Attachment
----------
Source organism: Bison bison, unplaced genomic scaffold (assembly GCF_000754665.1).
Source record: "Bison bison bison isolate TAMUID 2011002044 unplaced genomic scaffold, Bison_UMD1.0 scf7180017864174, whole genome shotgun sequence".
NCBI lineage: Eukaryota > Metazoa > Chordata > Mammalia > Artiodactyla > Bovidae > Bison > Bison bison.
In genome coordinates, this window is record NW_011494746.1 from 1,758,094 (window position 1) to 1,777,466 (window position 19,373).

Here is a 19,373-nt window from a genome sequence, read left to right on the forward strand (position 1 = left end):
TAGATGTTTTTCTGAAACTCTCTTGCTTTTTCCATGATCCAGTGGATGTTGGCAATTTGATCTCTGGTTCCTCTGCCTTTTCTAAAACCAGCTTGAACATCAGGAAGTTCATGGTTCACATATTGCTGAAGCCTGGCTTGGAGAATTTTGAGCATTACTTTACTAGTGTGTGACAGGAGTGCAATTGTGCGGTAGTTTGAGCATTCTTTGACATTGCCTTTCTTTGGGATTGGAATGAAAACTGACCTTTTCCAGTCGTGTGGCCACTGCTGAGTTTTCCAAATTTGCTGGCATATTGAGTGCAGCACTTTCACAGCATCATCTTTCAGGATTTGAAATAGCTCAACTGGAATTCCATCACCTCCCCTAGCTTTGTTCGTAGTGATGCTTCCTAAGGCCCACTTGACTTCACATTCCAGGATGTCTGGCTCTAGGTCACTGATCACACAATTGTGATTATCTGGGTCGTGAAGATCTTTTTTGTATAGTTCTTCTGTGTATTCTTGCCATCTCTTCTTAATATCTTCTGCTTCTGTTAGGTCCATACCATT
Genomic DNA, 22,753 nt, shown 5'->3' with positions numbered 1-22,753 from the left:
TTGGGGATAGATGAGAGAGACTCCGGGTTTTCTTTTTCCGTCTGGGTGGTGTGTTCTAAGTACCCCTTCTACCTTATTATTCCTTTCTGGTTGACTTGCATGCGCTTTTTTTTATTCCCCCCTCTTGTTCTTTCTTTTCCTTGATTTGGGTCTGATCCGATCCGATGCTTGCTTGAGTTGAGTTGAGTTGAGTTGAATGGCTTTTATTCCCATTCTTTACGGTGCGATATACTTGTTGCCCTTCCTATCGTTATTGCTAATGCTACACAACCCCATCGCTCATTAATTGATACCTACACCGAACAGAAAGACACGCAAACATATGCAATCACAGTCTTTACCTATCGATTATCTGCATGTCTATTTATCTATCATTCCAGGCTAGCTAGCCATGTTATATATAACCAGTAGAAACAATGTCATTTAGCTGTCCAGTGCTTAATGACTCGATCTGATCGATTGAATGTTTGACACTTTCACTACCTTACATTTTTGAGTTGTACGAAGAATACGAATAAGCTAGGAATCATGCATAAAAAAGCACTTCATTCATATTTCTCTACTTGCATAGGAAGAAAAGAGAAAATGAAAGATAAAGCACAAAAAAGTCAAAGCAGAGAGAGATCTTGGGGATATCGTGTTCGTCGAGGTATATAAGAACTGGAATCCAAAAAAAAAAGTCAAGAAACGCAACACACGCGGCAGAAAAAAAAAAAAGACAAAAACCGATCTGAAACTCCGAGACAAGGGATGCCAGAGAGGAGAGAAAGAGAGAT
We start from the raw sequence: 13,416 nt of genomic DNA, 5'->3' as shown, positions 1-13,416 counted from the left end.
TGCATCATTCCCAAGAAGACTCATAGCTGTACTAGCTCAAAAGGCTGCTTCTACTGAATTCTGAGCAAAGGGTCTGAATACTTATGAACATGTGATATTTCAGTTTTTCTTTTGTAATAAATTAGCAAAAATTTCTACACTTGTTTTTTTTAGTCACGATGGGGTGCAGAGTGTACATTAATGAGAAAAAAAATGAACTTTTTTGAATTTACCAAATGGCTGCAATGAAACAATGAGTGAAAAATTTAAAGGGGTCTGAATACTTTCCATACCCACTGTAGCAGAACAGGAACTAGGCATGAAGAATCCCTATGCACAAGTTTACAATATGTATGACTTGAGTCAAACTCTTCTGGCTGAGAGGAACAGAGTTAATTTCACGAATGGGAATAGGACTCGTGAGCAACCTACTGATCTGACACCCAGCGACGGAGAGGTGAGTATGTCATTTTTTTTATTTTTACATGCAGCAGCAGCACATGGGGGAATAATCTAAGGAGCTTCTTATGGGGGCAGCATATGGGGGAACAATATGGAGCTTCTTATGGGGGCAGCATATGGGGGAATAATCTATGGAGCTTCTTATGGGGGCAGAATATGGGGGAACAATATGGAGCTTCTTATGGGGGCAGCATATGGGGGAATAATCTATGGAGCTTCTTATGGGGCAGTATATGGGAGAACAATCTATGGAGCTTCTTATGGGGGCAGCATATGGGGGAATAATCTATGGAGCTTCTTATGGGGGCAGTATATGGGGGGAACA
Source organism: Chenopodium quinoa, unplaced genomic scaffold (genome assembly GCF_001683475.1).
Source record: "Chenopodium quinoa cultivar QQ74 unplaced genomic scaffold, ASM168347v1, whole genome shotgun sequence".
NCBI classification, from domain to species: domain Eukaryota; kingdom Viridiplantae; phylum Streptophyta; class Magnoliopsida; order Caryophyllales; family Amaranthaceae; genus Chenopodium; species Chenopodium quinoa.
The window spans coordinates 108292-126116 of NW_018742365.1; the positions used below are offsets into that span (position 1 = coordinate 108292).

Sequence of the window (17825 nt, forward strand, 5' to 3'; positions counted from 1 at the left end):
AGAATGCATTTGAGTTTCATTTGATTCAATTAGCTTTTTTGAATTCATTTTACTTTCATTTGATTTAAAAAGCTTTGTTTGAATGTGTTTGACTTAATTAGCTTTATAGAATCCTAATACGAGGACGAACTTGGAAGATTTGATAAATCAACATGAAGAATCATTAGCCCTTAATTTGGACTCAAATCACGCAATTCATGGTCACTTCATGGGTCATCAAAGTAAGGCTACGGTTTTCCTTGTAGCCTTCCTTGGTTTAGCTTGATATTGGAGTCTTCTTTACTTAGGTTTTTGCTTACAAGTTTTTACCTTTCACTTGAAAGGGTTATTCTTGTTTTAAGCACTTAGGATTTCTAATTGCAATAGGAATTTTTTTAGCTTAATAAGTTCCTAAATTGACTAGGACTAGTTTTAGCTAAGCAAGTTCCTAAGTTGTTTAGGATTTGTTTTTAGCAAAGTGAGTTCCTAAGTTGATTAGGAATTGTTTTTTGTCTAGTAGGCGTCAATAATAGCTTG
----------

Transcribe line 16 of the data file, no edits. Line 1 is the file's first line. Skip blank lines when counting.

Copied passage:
AGAATGCATTTGAGTTTCATTTGATTCAATTAGCTTTTTTGAATTCATTTTACTTTCATTTGATTTAAAAAGCTTTGTTTGAATGTGTTTGACTTAATTAGCTTTATAGAATCCTAATACGAGGACGAACTTGGAAGATTTGATAAATCAACATGAAGAATCATTAGCCCTTAATTTGGACTCAAATCACGCAATTCATGGTCACTTCATGGGTCATCAAAGTAAGGCTACGGTTTTCCTTGTAGCCTTCCTTGGTTTAGCTTGATATTGGAGTCTTCTTTACTTAGGTTTTTGCTTACAAGTTTTTACCTTTCACTTGAAAGGGTTATTCTTGTTTTAAGCACTTAGGATTTCTAATTGCAATAGGAATTTTTTTAGCTTAATAAGTTCCTAAATTGACTAGGACTAGTTTTAGCTAAGCAAGTTCCTAAGTTGTTTAGGATTTGTTTTTAGCAAAGTGAGTTCCTAAGTTGATTAGGAATTGTTTTTTGTCTAGTAGGCGTCAATAATAGCTTG